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It's same old story when facing Canada on ice

The result was all too familiar for thousands of American kids scattered across hockey towns along the U.S.-Canada border. Anyone who played for Western New York travel teams certainly understood the feeling Monday. How many times have you passed through customs declaring nothing but a few losses and third place?

Right when you think the U.S. had established its superiority and could finally send its rivals home precisely the same way, Canadians reaffirmed that hockey remains their game until further notice. They've been here for 11 days spending money, and yet it still feels like they stole your wallet.

You need to see little more than the score -- Canada 4, United States 1 -- to understand who remains the biggest bullies at the rink. The Canadians dominated almost from start to finish Monday in the 2011 IIHF World Junior Championship semifinals and moved into the gold-medal game against Russia on Wednesday in HSBC Arena.

Canada is still Canada, indeed.

"Canada is always going to be Canada," U.S. forward Ryan Bourque said. "They're there every year and at the top of the brackets every year. It's the only way you can say it. As frustrating as it is to say it, they're good."

It was surprising to hear the Canadian loonie wasn't better than the U.S. buck Monday after taking a spill over the weekend. Our noisy neighbors had no problem throwing in their three cents and telling Americans to keep the change. They bought 63 percent of the tickets and made about 95 percent of the racket.

Not long after Ryan Johansen buried a rebound to give Canada a 3-0 lead did fans understand the game was no longer in doubt. They began chanting "This is our house!" because, well, it was. They didn't simply take over HSBC Arena. They parked themselves on the sofa, threw their feet on the coffee table, grabbed the remote control and emptied the beer fridge.

"It was absolutely nuts. I couldn't even hear myself talk out there or even yell," Team Canada goalie Mark Visentin said. "Sometimes, it even hurt my ears. It's never a bad thing. It was unbelievable, especially when you're playing the U.S. on their home ground. Our fans were amazing."

The U.S. has, in fact, gained ground. More American kids are playing every year, and many are coming from nontraditional hockey markets. Chris Brown, who scored the lone U.S. goal, is from Texas. Their roster included two players from California and another from Nevada. A recent Hockey News report suggested 30,000 fewer Canadians will play in the next five years.

In truth, the United States still has work ahead before convincing anyone that it has effectively narrowed the gap. Canada has now reached the gold-medal game in the World Juniors for 10 straight years. It's remarkable when you consider how often good teams get knocked out on one shot or a single mistake.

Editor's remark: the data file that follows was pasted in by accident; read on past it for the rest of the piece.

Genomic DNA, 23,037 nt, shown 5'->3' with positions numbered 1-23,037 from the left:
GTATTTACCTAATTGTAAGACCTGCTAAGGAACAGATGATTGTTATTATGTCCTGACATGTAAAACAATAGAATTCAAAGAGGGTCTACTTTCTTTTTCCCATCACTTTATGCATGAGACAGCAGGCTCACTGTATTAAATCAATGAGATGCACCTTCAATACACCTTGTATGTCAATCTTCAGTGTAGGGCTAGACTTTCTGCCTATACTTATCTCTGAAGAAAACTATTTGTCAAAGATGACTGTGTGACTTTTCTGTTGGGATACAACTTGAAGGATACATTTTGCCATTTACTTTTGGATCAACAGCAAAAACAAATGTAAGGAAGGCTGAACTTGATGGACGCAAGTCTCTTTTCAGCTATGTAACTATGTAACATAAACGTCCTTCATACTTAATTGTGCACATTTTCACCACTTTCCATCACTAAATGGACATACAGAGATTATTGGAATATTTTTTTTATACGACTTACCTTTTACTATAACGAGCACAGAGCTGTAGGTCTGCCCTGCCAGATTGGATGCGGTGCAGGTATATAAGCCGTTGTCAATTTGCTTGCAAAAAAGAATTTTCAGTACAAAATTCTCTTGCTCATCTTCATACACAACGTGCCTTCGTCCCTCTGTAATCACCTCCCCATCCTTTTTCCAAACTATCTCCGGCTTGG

This year was expected to be different. The U.S. actually was favored to win the tournament. They had eight players, twice as many as Canada, returning from last year's championship team. They had better goaltending, more speed and talent across the roster and a calm coach in Keith Allain. And they also were playing under considerably less pressure.

The World Juniors is an 11-day festival for Canadians, but most Americans don't even know it exists. Canada in its previous two games looked vulnerable to succumbing to the pressure of playing for a proud nation under testy, intense coach Dave Cameron.

Canada treated Monday's matchup against favored Team USA before a sellout crowd as if it were pond hockey with nobody watching.

"Obviously, Canada does a tremendous job developing hockey players," U.S. goalie Jack Campbell said. "When you think of Canada, the one thing people think about is hockey. They have a great country for this sport, and it's a lot of fun to go against those guys. We gave our all and fell a little bit short today."

Canada from the start was intent on knocking around the U.S. players, disrupting their flow and negating whatever speed and skill advantage the Americans had. The Canadians scored the first goal, won more races to the puck and quickly became armed with the most dangerous weapon in hockey: confidence.

Visentin faced five routine shots and no scoring chances in the first period. Curtis Hamilton scored early after a defensive breakdown allowed him to collect his own rebound. Visentin settled into his crease when Quinton Howden redirected Brett Connolly's pass into the top corner.

By the time Sabres prospect Zack Kassian broke free to give them a 4-0 lead, Canadian kids who were allowed to stay up late to watch the game were tucked away in their beds knowing their gold medal hopes were still much intact. American kids were in an all too familiar place, too.

They were thinking about bronze.

e-mail: bgleason@buffnews.com

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